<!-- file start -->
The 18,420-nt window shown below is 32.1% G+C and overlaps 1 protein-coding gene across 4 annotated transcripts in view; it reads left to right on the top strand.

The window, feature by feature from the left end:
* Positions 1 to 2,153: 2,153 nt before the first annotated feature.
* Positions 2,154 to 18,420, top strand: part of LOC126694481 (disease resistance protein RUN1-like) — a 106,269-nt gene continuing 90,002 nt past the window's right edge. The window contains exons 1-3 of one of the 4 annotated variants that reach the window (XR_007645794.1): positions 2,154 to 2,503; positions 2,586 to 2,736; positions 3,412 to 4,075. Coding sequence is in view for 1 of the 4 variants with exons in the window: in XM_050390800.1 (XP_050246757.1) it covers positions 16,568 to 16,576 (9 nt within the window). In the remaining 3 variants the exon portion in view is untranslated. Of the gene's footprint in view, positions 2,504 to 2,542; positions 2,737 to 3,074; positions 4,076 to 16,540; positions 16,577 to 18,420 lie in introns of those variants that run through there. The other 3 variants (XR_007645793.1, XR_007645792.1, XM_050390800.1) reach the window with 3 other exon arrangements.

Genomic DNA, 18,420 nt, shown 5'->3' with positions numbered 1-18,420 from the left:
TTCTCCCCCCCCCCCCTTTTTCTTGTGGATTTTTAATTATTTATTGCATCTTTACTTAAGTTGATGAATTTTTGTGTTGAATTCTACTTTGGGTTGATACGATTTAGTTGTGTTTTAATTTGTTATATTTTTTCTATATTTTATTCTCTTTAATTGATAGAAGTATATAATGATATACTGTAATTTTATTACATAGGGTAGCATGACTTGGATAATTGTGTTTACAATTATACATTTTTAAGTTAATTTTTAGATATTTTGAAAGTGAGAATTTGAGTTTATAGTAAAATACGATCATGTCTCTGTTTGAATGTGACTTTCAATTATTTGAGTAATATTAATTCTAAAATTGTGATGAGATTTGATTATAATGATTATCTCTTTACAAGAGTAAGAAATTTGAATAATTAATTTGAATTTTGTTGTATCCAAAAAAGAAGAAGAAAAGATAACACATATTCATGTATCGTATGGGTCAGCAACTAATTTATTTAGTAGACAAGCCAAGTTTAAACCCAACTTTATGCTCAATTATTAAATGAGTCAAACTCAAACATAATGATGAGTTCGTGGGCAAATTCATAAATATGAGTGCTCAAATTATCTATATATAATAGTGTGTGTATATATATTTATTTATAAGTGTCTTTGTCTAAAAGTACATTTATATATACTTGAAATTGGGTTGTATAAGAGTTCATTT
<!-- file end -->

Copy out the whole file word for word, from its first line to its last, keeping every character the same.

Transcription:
The 18,420-nt window shown below is 32.1% G+C and overlaps 1 protein-coding gene across 4 annotated transcripts in view; it reads left to right on the top strand.

The window, feature by feature from the left end:
* Positions 1 to 2,153: 2,153 nt before the first annotated feature.
* Positions 2,154 to 18,420, top strand: part of LOC126694481 (disease resistance protein RUN1-like) — a 106,269-nt gene continuing 90,002 nt past the window's right edge. The window contains exons 1-3 of one of the 4 annotated variants that reach the window (XR_007645794.1): positions 2,154 to 2,503; positions 2,586 to 2,736; positions 3,412 to 4,075. Coding sequence is in view for 1 of the 4 variants with exons in the window: in XM_050390800.1 (XP_050246757.1) it covers positions 16,568 to 16,576 (9 nt within the window). In the remaining 3 variants the exon portion in view is untranslated. Of the gene's footprint in view, positions 2,504 to 2,542; positions 2,737 to 3,074; positions 4,076 to 16,540; positions 16,577 to 18,420 lie in introns of those variants that run through there. The other 3 variants (XR_007645793.1, XR_007645792.1, XM_050390800.1) reach the window with 3 other exon arrangements.

Genomic DNA, 18,420 nt, shown 5'->3' with positions numbered 1-18,420 from the left:
TTCTCCCCCCCCCCCCTTTTTCTTGTGGATTTTTAATTATTTATTGCATCTTTACTTAAGTTGATGAATTTTTGTGTTGAATTCTACTTTGGGTTGATACGATTTAGTTGTGTTTTAATTTGTTATATTTTTTCTATATTTTATTCTCTTTAATTGATAGAAGTATATAATGATATACTGTAATTTTATTACATAGGGTAGCATGACTTGGATAATTGTGTTTACAATTATACATTTTTAAGTTAATTTTTAGATATTTTGAAAGTGAGAATTTGAGTTTATAGTAAAATACGATCATGTCTCTGTTTGAATGTGACTTTCAATTATTTGAGTAATATTAATTCTAAAATTGTGATGAGATTTGATTATAATGATTATCTCTTTACAAGAGTAAGAAATTTGAATAATTAATTTGAATTTTGTTGTATCCAAAAAAGAAGAAGAAAAGATAACACATATTCATGTATCGTATGGGTCAGCAACTAATTTATTTAGTAGACAAGCCAAGTTTAAACCCAACTTTATGCTCAATTATTAAATGAGTCAAACTCAAACATAATGATGAGTTCGTGGGCAAATTCATAAATATGAGTGCTCAAATTATCTATATATAATAGTGTGTGTATATATATTTATTTATAAGTGTCTTTGTCTAAAAGTACATTTATATATACTTGAAATTGGGTTGTATAAGAGTTCATTT